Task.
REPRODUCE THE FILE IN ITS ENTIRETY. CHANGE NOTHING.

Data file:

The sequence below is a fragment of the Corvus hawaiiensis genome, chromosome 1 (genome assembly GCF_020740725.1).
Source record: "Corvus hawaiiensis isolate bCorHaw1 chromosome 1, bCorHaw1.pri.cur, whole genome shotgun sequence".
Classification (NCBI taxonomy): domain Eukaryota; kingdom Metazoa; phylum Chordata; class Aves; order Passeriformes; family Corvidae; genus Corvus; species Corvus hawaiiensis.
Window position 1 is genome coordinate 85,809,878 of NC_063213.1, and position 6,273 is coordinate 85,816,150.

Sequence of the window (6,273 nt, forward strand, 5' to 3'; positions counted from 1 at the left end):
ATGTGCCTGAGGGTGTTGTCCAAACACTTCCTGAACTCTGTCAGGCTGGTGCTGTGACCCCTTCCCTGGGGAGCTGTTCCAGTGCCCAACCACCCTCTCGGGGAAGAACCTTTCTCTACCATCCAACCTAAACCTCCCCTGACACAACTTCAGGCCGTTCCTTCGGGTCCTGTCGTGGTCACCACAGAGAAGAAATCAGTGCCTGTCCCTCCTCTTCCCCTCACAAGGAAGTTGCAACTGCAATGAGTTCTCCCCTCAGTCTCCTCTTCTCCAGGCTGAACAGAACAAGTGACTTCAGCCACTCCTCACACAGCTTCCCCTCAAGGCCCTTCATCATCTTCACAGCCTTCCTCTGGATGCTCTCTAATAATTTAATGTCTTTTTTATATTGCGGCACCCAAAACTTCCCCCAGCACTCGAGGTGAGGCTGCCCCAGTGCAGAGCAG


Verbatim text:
The sequence below is a fragment of the Corvus hawaiiensis genome, chromosome 1 (genome assembly GCF_020740725.1).
Source record: "Corvus hawaiiensis isolate bCorHaw1 chromosome 1, bCorHaw1.pri.cur, whole genome shotgun sequence".
Classification (NCBI taxonomy): domain Eukaryota; kingdom Metazoa; phylum Chordata; class Aves; order Passeriformes; family Corvidae; genus Corvus; species Corvus hawaiiensis.
Window position 1 is genome coordinate 85,809,878 of NC_063213.1, and position 6,273 is coordinate 85,816,150.

Sequence of the window (6,273 nt, forward strand, 5' to 3'; positions counted from 1 at the left end):
ATGTGCCTGAGGGTGTTGTCCAAACACTTCCTGAACTCTGTCAGGCTGGTGCTGTGACCCCTTCCCTGGGGAGCTGTTCCAGTGCCCAACCACCCTCTCGGGGAAGAACCTTTCTCTACCATCCAACCTAAACCTCCCCTGACACAACTTCAGGCCGTTCCTTCGGGTCCTGTCGTGGTCACCACAGAGAAGAAATCAGTGCCTGTCCCTCCTCTTCCCCTCACAAGGAAGTTGCAACTGCAATGAGTTCTCCCCTCAGTCTCCTCTTCTCCAGGCTGAACAGAACAAGTGACTTCAGCCACTCCTCACACAGCTTCCCCTCAAGGCCCTTCATCATCTTCACAGCCTTCCTCTGGATGCTCTCTAATAATTTAATGTCTTTTTTATATTGCGGCACCCAAAACTTCCCCCAGCACTCGAGGTGAGGCTGCCCCAGTGCAGAGCAG